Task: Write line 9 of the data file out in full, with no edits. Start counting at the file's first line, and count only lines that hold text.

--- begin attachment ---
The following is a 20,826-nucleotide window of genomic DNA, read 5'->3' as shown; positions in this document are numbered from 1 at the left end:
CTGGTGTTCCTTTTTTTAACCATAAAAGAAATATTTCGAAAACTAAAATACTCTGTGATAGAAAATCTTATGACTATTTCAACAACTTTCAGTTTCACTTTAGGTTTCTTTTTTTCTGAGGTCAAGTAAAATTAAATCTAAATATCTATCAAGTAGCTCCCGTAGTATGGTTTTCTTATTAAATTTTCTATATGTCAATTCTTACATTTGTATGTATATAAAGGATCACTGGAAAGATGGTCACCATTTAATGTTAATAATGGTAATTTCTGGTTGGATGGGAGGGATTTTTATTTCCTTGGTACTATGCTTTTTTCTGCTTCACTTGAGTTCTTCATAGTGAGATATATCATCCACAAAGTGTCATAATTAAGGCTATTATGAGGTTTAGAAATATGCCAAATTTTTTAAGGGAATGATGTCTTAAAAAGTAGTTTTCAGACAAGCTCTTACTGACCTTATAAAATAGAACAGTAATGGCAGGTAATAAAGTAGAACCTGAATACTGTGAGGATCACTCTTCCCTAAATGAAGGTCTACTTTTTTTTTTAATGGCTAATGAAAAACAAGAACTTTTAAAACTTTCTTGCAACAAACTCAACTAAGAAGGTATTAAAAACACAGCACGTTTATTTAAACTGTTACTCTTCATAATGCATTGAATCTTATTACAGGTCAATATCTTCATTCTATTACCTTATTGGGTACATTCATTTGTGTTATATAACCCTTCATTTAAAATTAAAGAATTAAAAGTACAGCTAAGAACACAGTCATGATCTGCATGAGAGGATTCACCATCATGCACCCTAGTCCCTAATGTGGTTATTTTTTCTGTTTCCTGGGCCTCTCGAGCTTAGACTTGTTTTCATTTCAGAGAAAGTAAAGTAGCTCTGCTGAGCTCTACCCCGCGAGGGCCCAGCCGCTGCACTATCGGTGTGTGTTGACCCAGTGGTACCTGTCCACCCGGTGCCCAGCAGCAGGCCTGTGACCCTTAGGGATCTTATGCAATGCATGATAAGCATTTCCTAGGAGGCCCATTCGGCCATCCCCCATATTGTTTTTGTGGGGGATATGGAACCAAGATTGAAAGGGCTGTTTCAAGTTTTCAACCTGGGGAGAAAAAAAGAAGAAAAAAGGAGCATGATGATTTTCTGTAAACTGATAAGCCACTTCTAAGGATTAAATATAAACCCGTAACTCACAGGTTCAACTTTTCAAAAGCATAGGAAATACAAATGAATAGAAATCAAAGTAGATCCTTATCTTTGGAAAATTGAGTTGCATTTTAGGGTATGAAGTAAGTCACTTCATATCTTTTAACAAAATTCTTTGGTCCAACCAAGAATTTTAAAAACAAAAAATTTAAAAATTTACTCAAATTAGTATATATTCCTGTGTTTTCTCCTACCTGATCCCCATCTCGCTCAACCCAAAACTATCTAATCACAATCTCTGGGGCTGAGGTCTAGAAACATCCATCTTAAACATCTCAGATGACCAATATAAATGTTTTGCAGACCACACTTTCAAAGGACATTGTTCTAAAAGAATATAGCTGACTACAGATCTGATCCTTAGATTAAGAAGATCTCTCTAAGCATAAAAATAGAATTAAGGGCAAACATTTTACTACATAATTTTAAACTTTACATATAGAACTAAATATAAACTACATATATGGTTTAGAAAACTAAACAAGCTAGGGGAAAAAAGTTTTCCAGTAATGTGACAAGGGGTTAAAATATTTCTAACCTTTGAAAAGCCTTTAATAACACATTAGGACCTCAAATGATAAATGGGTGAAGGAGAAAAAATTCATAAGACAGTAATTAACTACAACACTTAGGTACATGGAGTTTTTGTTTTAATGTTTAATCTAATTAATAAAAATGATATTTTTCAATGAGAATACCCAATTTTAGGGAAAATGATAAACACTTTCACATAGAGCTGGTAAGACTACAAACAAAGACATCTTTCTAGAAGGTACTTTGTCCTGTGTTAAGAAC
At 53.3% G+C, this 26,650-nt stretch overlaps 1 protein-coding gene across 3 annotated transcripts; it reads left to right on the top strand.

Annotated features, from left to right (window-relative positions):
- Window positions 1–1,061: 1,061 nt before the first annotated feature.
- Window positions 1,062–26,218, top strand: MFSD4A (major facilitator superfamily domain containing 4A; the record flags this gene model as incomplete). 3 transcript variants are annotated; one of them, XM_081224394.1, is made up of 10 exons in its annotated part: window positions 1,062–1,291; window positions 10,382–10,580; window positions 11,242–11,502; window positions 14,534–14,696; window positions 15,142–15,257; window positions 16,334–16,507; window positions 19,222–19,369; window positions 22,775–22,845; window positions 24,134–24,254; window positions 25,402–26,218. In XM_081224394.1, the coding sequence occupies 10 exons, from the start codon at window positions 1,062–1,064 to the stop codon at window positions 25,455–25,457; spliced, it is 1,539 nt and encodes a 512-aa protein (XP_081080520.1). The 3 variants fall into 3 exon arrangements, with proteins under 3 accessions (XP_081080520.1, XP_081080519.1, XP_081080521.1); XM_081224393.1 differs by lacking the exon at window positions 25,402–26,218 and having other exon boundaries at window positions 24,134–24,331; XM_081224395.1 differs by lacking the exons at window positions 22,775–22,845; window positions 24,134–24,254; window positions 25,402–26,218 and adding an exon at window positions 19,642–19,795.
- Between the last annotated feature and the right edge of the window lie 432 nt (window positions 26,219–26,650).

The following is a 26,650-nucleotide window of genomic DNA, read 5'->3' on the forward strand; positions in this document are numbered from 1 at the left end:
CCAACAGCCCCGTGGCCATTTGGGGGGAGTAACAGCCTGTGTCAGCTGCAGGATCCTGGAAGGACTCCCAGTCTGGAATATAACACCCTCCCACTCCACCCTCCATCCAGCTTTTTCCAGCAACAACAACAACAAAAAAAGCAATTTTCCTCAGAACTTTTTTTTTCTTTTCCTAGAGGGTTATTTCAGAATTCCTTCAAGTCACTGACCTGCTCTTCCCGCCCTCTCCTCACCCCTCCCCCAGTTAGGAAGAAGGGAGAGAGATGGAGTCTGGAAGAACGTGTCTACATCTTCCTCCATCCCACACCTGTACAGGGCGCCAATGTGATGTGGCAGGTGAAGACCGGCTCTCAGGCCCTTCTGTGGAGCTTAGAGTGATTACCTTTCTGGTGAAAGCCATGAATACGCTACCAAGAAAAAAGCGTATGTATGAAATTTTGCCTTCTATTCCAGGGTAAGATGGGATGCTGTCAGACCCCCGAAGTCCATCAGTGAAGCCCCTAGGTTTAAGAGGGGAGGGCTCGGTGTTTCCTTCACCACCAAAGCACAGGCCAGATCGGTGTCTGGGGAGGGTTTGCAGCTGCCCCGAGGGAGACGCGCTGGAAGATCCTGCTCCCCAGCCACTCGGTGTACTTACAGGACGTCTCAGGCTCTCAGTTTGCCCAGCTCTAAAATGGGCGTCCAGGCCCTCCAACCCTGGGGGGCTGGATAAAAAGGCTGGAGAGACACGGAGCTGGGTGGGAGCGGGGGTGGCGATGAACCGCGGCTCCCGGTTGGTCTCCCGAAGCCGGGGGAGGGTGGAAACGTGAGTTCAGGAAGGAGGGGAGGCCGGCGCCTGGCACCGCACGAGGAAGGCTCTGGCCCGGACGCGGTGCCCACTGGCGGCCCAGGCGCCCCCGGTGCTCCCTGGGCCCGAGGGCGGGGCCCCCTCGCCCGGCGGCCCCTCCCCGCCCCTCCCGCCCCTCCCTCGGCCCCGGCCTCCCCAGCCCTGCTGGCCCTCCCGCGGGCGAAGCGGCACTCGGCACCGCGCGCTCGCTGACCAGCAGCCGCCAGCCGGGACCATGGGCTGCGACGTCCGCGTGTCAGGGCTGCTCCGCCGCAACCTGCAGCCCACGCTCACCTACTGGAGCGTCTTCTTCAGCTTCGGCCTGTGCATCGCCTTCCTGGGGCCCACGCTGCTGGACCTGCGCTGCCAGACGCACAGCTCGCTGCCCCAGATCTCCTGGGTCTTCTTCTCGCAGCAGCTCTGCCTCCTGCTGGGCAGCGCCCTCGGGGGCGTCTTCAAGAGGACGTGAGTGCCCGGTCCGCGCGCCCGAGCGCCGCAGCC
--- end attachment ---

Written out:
CCAACAGCCCCGTGGCCATTTGGGGGGAGTAACAGCCTGTGTCAGCTGCAGGATCCTGGAAGGACTCCCAGTCTGGAATATAACACCCTCCCACTCCACCCTCCATCCAGCTTTTTCCAGCAACAACAACAACAAAAAAAGCAATTTTCCTCAGAACTTTTTTTTTCTTTTCCTAGAGGGTTATTTCAGAATTCCTTCAAGTCACTGACCTGCTCTTCCCGCCCTCTCCTCACCCCTCCCCCAGTTAGGAAGAAGGGAGAGAGATGGAGTCTGGAAGAACGTGTCTACATCTTCCTCCATCCCACACCTGTACAGGGCGCCAATGTGATGTGGCAGGTGAAGACCGGCTCTCAGGCCCTTCTGTGGAGCTTAGAGTGATTACCTTTCTGGTGAAAGCCATGAATACGCTACCAAGAAAAAAGCGTATGTATGAAATTTTGCCTTCTATTCCAGGGTAAGATGGGATGCTGTCAGACCCCCGAAGTCCATCAGTGAAGCCCCTAGGTTTAAGAGGGGAGGGCTCGGTGTTTCCTTCACCACCAAAGCACAGGCCAGATCGGTGTCTGGGGAGGGTTTGCAGCTGCCCCGAGGGAGACGCGCTGGAAGATCCTGCTCCCCAGCCACTCGGTGTACTTACAGGACGTCTCAGGCTCTCAGTTTGCCCAGCTCTAAAATGGGCGTCCAGGCCCTCCAACCCTGGGGGGCTGGATAAAAAGGCTGGAGAGACACGGAGCTGGGTGGGAGCGGGGGTGGCGATGAACCGCGGCTCCCGGTTGGTCTCCCGAAGCCGGGGGAGGGTGGAAACGTGAGTTCAGGAAGGAGGGGAGGCCGGCGCCTGGCACCGCACGAGGAAGGCTCTGGCCCGGACGCGGTGCCCACTGGCGGCCCAGGCGCCCCCGGTGCTCCCTGGGCCCGAGGGCGGGGCCCCCTCGCCCGGCGGCCCCTCCCCGCCCCTCCCGCCCCTCCCTCGGCCCCGGCCTCCCCAGCCCTGCTGGCCCTCCCGCGGGCGAAGCGGCACTCGGCACCGCGCGCTCGCTGACCAGCAGCCGCCAGCCGGGACCATGGGCTGCGACGTCCGCGTGTCAGGGCTGCTCCGCCGCAACCTGCAGCCCACGCTCACCTACTGGAGCGTCTTCTTCAGCTTCGGCCTGTGCATCGCCTTCCTGGGGCCCACGCTGCTGGACCTGCGCTGCCAGACGCACAGCTCGCTGCCCCAGATCTCCTGGGTCTTCTTCTCGCAGCAGCTCTGCCTCCTGCTGGGCAGCGCCCTCGGGGGCGTCTTCAAGAGGACGTGAGTGCCCGGTCCGCGCGCCCGAGCGCCGCAGCC